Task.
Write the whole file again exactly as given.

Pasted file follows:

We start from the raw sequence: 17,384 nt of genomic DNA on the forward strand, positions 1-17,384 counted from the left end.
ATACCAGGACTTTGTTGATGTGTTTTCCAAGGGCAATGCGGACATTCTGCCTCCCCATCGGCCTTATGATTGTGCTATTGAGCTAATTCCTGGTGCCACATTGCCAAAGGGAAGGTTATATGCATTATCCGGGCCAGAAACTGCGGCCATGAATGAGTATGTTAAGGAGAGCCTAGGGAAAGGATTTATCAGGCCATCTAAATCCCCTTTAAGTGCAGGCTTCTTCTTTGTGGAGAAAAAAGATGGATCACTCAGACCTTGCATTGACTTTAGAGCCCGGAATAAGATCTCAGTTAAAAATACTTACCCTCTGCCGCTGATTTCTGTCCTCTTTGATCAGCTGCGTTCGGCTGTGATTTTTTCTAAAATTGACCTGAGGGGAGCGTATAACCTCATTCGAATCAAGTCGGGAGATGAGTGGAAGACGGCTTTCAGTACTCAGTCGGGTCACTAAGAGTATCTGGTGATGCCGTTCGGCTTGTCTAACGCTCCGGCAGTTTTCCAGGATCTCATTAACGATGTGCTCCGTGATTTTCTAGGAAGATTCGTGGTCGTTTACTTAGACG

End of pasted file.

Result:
We start from the raw sequence: 17,384 nt of genomic DNA on the forward strand, positions 1-17,384 counted from the left end.
ATACCAGGACTTTGTTGATGTGTTTTCCAAGGGCAATGCGGACATTCTGCCTCCCCATCGGCCTTATGATTGTGCTATTGAGCTAATTCCTGGTGCCACATTGCCAAAGGGAAGGTTATATGCATTATCCGGGCCAGAAACTGCGGCCATGAATGAGTATGTTAAGGAGAGCCTAGGGAAAGGATTTATCAGGCCATCTAAATCCCCTTTAAGTGCAGGCTTCTTCTTTGTGGAGAAAAAAGATGGATCACTCAGACCTTGCATTGACTTTAGAGCCCGGAATAAGATCTCAGTTAAAAATACTTACCCTCTGCCGCTGATTTCTGTCCTCTTTGATCAGCTGCGTTCGGCTGTGATTTTTTCTAAAATTGACCTGAGGGGAGCGTATAACCTCATTCGAATCAAGTCGGGAGATGAGTGGAAGACGGCTTTCAGTACTCAGTCGGGTCACTAAGAGTATCTGGTGATGCCGTTCGGCTTGTCTAACGCTCCGGCAGTTTTCCAGGATCTCATTAACGATGTGCTCCGTGATTTTCTAGGAAGATTCGTGGTCGTTTACTTAGACG